Enjoy, they make some nice views from distance, so worth flying even if you don't make it to destination, if you do, the sun makes a nice appearance 10min after they passed at destination !

I know it is a hot day, just take more fuel 8)
By Ibra
Paul_Sengupta wrote:Not if you have a short runway...

Takeoff, it is a tough one I am still thinking about it...I think I would cancel takeoff when calculation changes between time of planning and engine start :wink:

For landing, tough as well, you don't have to land with full fuel 8) but then you need to carry fuel if you can't land :shock:

On convective days with heavy rain, the wind I see overhead join is different from the wind in flare and different from wind while taxying, lot of pilots tend to stick to long instrument runways used by airliners when it gets wet & convective, others will pick a clam dry grass along the way, land visually, watch the full show and takeoff again (airliners do not have this luxury)
Iceman wrote:It looks pretty quiet out there at the moment.
Iceman 8)

It's depressing enough having to suffer the high winds and rain I am presently enduring without having pics of aeroplanes tucked up in hangars and images of empty skies posted. What a waste of beautiful weather. :wink:
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By Morten
Ibra wrote:This one looks like high altitude convective weather build up not frontal one, you will be flying under their level anyway, so losing sight of the ground is not an issue, but always keep bits of blue sky above and plan the route around them :thumleft: )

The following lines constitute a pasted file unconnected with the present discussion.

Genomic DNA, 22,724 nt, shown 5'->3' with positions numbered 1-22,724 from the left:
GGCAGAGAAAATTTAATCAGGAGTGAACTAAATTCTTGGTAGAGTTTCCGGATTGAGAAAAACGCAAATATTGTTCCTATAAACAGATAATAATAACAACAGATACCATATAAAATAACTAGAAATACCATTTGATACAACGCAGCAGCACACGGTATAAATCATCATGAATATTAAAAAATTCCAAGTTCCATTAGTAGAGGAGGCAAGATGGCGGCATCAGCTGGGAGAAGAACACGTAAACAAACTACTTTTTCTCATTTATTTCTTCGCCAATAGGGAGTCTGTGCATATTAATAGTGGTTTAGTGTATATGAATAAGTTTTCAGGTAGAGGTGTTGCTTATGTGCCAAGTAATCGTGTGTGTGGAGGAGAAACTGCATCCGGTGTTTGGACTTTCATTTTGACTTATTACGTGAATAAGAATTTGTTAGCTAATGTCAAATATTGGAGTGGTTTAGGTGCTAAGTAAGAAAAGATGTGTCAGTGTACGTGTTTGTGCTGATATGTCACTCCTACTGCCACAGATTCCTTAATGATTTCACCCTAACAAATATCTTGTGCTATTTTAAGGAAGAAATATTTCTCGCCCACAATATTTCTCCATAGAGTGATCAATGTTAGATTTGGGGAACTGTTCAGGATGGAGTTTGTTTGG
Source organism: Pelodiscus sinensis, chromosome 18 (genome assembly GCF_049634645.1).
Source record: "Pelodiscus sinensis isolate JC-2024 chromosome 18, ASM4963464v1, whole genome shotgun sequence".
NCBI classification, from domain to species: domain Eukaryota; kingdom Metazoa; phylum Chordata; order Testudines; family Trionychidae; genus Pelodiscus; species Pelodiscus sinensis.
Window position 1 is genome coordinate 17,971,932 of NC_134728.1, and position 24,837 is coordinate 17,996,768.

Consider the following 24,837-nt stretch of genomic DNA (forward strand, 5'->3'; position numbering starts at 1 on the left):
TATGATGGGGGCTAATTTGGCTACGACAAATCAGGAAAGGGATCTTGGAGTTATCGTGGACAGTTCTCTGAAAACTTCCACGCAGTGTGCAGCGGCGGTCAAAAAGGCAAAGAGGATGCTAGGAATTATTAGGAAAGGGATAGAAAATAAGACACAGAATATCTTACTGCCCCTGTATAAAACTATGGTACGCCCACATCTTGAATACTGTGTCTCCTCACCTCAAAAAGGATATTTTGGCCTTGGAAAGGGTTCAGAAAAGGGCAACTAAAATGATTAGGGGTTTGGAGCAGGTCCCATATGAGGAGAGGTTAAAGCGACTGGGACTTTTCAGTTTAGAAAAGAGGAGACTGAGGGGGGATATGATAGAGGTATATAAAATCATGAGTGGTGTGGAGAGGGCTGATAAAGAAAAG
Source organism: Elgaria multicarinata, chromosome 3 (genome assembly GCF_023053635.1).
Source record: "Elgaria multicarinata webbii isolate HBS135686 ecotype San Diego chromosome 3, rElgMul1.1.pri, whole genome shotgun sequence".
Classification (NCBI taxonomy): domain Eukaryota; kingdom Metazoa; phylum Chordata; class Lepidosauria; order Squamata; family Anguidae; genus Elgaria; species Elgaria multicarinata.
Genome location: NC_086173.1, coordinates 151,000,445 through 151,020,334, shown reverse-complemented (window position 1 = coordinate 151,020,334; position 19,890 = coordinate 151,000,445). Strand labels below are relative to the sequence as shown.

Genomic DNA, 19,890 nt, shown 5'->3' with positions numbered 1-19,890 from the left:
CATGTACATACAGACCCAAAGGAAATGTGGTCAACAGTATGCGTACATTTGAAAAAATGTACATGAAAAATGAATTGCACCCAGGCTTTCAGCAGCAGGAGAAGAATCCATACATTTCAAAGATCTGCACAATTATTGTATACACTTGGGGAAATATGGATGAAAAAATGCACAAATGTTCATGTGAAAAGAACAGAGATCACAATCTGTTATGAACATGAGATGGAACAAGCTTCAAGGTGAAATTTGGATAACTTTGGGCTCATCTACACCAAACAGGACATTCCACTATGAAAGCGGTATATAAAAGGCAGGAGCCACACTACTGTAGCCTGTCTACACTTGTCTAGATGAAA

Good point. For those who dont know the Gramet site, its well worth getting to know.
From here:
You input the details of your flight- it doesn't recognise small strips, but use the closest large airports - and the flight times offset from the time of the GFS model run used as a base and it will give a graph along these lines:


In this run, I've pretended to fly from Lydd to Plymouth over 72 hours from midday today (ie very slowly...), so this gives a rough idea of the weather on the south coast for the weekend.
You can see that today, it shows some TC in the early evening but with bases around 12k or so, whereas on Sunday, there are likely to be (i) more TCs and (ii) lower down with bases around 3k or so.
It will also give you temperature profiles, wind conditions etc along your route.

It takes a bit of practice to read the location/time but used a bit creatively there is a lot of info which can be gleaned from it.
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By defcribed
JAFO wrote:I keep a notebook in which I write down the thing(s) I've learned from today's flight. It is a rare day when I don't have something written down.

Long ago I wrote: "Never cancel a trip based on a PROB30, always at least go to the airfield."

Just my take on it.

Agreed. I take the view that PROB30 means 'probably not', while PROB40 means 'probably'.

Even when it's PROB40, depending on the phenomenon being described and the general weather situation the 'probably' can often be realistically qualified with 'probably not right here at any given moment' or easily avoidable at a tactical level.